GenBank (the National Institutes of Health database of genetic sequences) has published the chloroplast sequence data for Clematis morefieldii generated by high school students in the 2014 HudsonAlpha Biotech Academy. This plant is the rare, federally endangered Morefield’s Leatherflower found on Keel Mountain in Madison County, Ala., in southeastern Tennessee, and in the Huntsville Botanical Garden.
Students participating in the HudsonAlpha Biotech Academy this summer collected samples of the plant from the Huntsville Botanical Garden with the help of Chief Horticulturalist Harvey Cotton. The students extracted the plant’s DNA and amplified a short region of the chloroplast that can be used to identify the plant down to the species level. After analyzing the DNA sequence, the students determined that this particular species of Clematis was unique and its DNA sequence for the chloroplast region had not been published in the database.
The sequence, along with identifying data such as the GPS coordinates of the plant’s location, pictures of the plant, the names of the people who worked on the project and the date collected, was submitted to GenBank by Biotech Academy Director, Michele Morris. Researchers around the world can now view this DNA sequence and compare it to other similar species.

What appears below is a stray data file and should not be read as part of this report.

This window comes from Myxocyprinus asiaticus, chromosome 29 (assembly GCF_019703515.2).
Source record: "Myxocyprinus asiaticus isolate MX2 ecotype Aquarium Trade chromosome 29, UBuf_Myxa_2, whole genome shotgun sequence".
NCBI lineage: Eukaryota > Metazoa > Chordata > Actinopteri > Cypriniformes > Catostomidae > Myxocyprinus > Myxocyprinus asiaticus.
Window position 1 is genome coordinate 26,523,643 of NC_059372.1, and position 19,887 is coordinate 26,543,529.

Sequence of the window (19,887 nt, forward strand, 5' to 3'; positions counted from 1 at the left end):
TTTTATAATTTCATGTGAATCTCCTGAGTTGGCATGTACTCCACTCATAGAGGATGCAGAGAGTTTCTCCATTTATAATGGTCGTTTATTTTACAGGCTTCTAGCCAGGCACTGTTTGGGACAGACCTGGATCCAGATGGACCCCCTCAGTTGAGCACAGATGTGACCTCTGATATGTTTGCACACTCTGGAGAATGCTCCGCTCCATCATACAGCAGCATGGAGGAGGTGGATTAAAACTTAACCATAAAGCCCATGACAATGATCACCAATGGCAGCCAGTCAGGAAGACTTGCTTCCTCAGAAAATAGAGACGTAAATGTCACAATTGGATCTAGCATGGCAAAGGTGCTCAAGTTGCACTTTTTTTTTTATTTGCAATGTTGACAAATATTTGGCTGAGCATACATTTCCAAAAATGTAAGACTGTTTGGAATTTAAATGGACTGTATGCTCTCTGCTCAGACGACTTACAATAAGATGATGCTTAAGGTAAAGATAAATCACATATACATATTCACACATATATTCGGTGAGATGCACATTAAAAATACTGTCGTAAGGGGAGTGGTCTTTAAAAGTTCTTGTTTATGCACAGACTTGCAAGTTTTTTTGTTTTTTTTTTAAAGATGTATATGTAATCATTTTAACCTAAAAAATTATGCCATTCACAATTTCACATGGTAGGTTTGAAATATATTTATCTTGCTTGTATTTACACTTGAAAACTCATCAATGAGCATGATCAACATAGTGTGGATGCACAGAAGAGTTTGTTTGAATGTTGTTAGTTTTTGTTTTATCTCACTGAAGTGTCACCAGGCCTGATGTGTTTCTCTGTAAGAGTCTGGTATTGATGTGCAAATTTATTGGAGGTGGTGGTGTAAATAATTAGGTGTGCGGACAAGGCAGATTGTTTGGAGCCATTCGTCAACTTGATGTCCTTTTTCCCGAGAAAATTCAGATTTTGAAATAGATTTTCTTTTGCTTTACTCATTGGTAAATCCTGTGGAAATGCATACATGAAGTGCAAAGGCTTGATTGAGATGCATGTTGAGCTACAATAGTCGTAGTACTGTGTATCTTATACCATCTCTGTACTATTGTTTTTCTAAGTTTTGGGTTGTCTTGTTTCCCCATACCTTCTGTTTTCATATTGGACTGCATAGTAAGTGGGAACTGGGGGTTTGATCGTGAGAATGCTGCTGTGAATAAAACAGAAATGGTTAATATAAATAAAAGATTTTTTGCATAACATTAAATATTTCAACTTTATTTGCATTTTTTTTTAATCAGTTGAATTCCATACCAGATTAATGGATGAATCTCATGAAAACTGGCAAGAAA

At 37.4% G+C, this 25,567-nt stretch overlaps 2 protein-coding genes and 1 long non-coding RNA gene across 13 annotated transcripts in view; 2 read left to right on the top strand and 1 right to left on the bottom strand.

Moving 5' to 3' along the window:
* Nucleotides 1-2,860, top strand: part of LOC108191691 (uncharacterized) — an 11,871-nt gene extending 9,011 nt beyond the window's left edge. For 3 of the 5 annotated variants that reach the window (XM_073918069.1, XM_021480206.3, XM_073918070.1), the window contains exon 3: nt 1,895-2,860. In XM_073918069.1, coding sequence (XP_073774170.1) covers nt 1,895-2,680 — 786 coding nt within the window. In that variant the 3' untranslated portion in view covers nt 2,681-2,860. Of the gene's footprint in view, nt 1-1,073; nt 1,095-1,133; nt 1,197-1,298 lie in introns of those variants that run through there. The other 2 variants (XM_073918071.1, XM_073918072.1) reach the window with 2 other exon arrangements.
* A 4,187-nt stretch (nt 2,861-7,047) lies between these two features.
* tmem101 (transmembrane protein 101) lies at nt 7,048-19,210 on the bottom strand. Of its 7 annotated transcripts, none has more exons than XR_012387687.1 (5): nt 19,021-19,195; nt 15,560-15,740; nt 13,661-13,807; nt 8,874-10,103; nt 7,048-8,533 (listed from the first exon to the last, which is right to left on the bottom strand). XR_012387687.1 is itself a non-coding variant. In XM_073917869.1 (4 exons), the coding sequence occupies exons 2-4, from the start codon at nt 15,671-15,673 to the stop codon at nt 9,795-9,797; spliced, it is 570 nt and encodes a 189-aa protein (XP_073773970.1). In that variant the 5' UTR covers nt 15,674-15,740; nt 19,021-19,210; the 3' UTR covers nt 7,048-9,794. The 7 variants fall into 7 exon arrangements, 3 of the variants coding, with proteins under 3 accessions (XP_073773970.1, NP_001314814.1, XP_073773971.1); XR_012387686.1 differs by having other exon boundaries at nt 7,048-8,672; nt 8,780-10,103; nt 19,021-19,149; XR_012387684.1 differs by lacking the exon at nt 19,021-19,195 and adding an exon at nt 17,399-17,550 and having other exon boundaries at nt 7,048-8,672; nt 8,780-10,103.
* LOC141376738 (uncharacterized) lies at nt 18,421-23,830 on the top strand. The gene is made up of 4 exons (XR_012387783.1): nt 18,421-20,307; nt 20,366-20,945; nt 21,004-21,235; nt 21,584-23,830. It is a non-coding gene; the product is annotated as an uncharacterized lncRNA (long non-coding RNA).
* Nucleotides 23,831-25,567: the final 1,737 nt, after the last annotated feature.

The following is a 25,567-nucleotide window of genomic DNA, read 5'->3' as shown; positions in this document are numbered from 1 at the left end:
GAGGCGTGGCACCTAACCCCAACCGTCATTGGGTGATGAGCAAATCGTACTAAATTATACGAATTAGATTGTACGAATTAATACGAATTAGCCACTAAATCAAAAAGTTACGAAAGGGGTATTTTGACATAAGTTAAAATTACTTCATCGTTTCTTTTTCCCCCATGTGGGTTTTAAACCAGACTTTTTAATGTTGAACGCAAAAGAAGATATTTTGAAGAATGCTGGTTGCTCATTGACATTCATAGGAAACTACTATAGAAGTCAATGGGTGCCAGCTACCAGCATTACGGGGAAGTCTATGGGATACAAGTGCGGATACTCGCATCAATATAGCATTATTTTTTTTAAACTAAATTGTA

The work done by the Biotech Academy students was part of a project called DNA barcoding. Researchers around the world contribute to this work through the International Barcode of Life. The goal of the project is to use a short section of DNA from a standardized region of the genome of plants and animals to identify them, similar to how a barcode on a product in the grocery store allows it to be identified by a scanner. There are small changes in the DNA sequence of this standardized region that are unique to each species, allowing identification of a plant or animal from the DNA alone. The barcode sequences are maintained in a reference library of DNA that can be used to identify unknown specimens.
The HudsonAlpha Biotech Academy is a four-week, 4-hour/day intensive exploration of molecular biology, genetic engineering, DNA Barcoding and synthetic biology. Held at the HudsonAlpha Institute for Biotechnology, students are exposed to world-class researchers and scientists and cutting-edge technology. The Academy instructors focus on providing a strong foundation in molecular biology skills as well as introducing the students to the latest research in genetics, genomics and biotechnology. Attendees are rising juniors or seniors that have been nominated by their school Life Science teachers. One student from each high school in the Madison County, Madison City and Huntsville City systems is invited to attend.
The submission can be viewed at the link below or by searching for the accession number KM593689 in the GenBank nucleotide database.
Image of Clematis morefieldii © Alan Cressler